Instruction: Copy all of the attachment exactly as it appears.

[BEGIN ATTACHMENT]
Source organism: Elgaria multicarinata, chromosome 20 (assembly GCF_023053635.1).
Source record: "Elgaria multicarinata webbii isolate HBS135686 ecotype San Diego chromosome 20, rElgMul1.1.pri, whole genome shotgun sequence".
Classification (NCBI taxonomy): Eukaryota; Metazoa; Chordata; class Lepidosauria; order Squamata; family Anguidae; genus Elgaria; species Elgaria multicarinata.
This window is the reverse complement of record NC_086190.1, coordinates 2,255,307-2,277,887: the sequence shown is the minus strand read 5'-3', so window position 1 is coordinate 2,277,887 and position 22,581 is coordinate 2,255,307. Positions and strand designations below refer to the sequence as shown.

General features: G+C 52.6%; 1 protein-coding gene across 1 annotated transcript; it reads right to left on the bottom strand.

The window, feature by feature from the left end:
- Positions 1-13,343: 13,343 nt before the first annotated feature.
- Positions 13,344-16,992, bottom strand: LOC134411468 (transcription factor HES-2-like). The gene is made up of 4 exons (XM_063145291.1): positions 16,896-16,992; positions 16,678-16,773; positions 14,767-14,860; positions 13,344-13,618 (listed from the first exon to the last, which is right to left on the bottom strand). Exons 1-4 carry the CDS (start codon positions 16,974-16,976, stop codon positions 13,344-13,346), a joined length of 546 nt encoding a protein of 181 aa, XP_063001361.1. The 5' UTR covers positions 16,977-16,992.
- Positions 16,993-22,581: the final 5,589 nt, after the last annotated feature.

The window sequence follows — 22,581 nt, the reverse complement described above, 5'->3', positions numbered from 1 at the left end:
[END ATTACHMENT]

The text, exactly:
Source organism: Elgaria multicarinata, chromosome 20 (assembly GCF_023053635.1).
Source record: "Elgaria multicarinata webbii isolate HBS135686 ecotype San Diego chromosome 20, rElgMul1.1.pri, whole genome shotgun sequence".
Classification (NCBI taxonomy): Eukaryota; Metazoa; Chordata; class Lepidosauria; order Squamata; family Anguidae; genus Elgaria; species Elgaria multicarinata.
This window is the reverse complement of record NC_086190.1, coordinates 2,255,307-2,277,887: the sequence shown is the minus strand read 5'-3', so window position 1 is coordinate 2,277,887 and position 22,581 is coordinate 2,255,307. Positions and strand designations below refer to the sequence as shown.

General features: G+C 52.6%; 1 protein-coding gene across 1 annotated transcript; it reads right to left on the bottom strand.

The window, feature by feature from the left end:
- Positions 1-13,343: 13,343 nt before the first annotated feature.
- Positions 13,344-16,992, bottom strand: LOC134411468 (transcription factor HES-2-like). The gene is made up of 4 exons (XM_063145291.1): positions 16,896-16,992; positions 16,678-16,773; positions 14,767-14,860; positions 13,344-13,618 (listed from the first exon to the last, which is right to left on the bottom strand). Exons 1-4 carry the CDS (start codon positions 16,974-16,976, stop codon positions 13,344-13,346), a joined length of 546 nt encoding a protein of 181 aa, XP_063001361.1. The 5' UTR covers positions 16,977-16,992.
- Positions 16,993-22,581: the final 5,589 nt, after the last annotated feature.

The window sequence follows — 22,581 nt, the reverse complement described above, 5'->3', positions numbered from 1 at the left end: